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MLB waiver trades: Will a dreadful deadline lead to an eventful August?

This year's trade deadline passed with a whimper, leading many to hope for an active waiver-trade wire this month. Is expecting a repeat of last year's exciting August wishful thinking?


As the baseball Twitterverse seems wont to remind us every few minutes, almost every MLB player will be placed on waivers in the month of August:


These incessant reminders are meant to imply to you/me/us that news leaking of a team placing a big-name player on the waiver wire does not necessarily mean that player is available. There's always a chance All-Star Player X will be dealt to your favorite team, but the odds aren't very good now that the July 31 deadline has come and gone. More likely is that your favorite team will add Bench Player Y or Minor Leaguer Z, if anyone at all.

You know all this. This is not your first time watching a baseball season unfold. But with the second Wild Card keeping teams in contention longer than in the past -- or at least providing the illusion of contention -- perhaps the trade market dynamic has changed. Perhaps a player clearing waivers in August is a little bit more meaningful now than it was two years ago.

Last year was the first season with the new playoff rules, so let's briefly look back at August 2012 for clues as to whether things have changed...

Unlike this year, several huge names moved in the final weeks of July 2012. Zack Greinke, Hanley Ramirez, Shane Victorino, Hunter Pence, and Ryan Dempster were all in new uniforms by the end of the month, seemingly leaving the cupboard bare for meaningful August deals.

And so it was for a time. A couple of deadline stragglers -- Joe Blanton and Kurt Suzuki -- were moved in the first few days of the month, but other than that and the Dodgers' hilarious claim of Cliff Lee, nothing all that exciting came over the wire.

But then Aug. 25 happened.

The Dodgers -- under new ownership and looking to make a big splash -- acquired Josh Beckett, Carl Crawford, Adrian Gonzalez and Nick Punto from the cellar-dwelling Red Sox in exchange for James Loney, Rubby De La Rosa, Ivan De Jesus, Jerry Sands, and Allen Webster. Moving more than $230 million in contract commitments from Boston to Los Angeles, the deal was easily the biggest August trade of the last decade, and perhaps of all time.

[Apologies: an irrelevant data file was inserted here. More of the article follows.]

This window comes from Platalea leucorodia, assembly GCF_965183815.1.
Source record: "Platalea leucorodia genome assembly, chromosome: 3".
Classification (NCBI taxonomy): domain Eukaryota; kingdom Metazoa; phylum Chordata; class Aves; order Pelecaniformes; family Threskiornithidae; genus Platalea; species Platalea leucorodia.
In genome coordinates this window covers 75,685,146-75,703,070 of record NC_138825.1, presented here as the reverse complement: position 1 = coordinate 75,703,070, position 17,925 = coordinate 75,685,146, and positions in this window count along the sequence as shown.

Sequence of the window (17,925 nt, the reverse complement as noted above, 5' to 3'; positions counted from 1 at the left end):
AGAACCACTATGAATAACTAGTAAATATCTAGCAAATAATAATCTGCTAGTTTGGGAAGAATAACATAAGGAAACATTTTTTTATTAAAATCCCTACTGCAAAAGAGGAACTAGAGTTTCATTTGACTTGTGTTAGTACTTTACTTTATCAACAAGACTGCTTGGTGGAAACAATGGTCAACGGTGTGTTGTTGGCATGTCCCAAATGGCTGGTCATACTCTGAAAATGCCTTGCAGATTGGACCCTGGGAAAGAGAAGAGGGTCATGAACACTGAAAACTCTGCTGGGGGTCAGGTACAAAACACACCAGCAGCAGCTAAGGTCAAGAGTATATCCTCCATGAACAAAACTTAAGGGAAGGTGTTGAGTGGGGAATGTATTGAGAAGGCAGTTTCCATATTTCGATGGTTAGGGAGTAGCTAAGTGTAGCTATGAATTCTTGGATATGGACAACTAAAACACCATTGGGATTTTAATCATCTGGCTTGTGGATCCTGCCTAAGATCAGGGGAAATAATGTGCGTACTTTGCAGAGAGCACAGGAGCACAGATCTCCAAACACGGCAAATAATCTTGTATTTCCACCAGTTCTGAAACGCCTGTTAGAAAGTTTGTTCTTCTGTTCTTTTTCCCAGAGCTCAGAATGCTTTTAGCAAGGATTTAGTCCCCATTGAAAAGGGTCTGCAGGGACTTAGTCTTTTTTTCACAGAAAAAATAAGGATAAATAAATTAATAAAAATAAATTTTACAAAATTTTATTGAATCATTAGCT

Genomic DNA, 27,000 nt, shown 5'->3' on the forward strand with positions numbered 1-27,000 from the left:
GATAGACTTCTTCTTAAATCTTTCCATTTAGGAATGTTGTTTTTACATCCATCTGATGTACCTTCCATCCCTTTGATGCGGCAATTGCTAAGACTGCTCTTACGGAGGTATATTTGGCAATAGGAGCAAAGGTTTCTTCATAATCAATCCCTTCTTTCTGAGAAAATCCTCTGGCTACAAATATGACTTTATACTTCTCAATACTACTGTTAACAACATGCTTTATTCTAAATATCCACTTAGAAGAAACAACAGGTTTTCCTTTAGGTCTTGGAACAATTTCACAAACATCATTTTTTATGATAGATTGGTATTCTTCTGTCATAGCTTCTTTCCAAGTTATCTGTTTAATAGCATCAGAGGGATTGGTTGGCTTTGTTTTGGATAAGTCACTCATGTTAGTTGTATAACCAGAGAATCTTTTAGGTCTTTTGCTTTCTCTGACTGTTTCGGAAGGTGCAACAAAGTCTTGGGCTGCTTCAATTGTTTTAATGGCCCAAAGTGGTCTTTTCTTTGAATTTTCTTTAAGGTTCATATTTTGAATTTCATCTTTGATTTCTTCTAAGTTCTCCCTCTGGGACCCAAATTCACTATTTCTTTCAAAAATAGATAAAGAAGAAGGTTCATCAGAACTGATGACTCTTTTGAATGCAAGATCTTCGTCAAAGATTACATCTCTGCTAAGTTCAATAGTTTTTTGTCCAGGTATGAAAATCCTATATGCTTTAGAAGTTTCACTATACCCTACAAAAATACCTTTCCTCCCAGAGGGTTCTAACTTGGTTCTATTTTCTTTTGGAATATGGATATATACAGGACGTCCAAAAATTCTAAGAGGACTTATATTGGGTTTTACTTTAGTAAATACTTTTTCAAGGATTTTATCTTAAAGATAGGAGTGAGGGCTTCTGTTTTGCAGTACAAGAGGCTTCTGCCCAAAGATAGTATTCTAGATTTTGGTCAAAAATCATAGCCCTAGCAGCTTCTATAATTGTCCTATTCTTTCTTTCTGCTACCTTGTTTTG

For the Red Sox, the trade was an obvious (and very successful) bid to hit the reset button by freeing themselves of most of their long-term contracts. But was it just a one-time thing? Or was it indicative of teams becoming more open to big post-deadline moves now that the rules have been altered slightly?

The answer seems to lean a little towards the former, but also may be a "no" to both questions. That makes no sense, so allow me to distract you with this pretty chart:


Over the last decade, there have been an average of roughly 13 trades* in August per season. While the 2012 season boasted the biggest single deal over that timeframe, it tied for third in terms of number of trades completed.

And while A-Gon, Crawford, Beckett, etc. are most definitely biggest single collection of quality players moved during the calendar's lone holiday-less month, they aren't the only players of note to change hands in an August deal. In fact, at least one household name seems to get moved every year:

Year Players of Note
2003 Brian Giles, Jason Bay
2004 Larry Walker
2005 No one
2006 Jamie Moyer, Shawn Green
2007 Uhh... Wily Mo Pena?
2008 Adam Dunn, Greg Maddux
2009 Scott Kazmir
2010 Derrek Lee
2011 Aaron Hill, Kelly Johnson
2012 Josh Beckett, Carl Crawford, etc.

So, to (hopefully) clarify my earlier point... Boston's selling off of loads of contracts was most likely a singular event, but it's not the first time a team has unloaded a big name beyond the deadline, and it doesn't seem to point to a larger trend of teams making more August trades.

There also doesn't appear to be any relationship whatsoever between the number of deadline deals and the number of trades that follow in August, so while there are plenty of waiver-trade candidates as a result of this year's disappointing deadline, it may not lead to much. There's a chance, then, that the Phillies will deal Michael Young and/or Carlos Ruiz sometime this month -- or that the White Sox will move Alex Rios -- but there's nothing to indicate that their moving is a foregone conclusion.

*purchased players don't count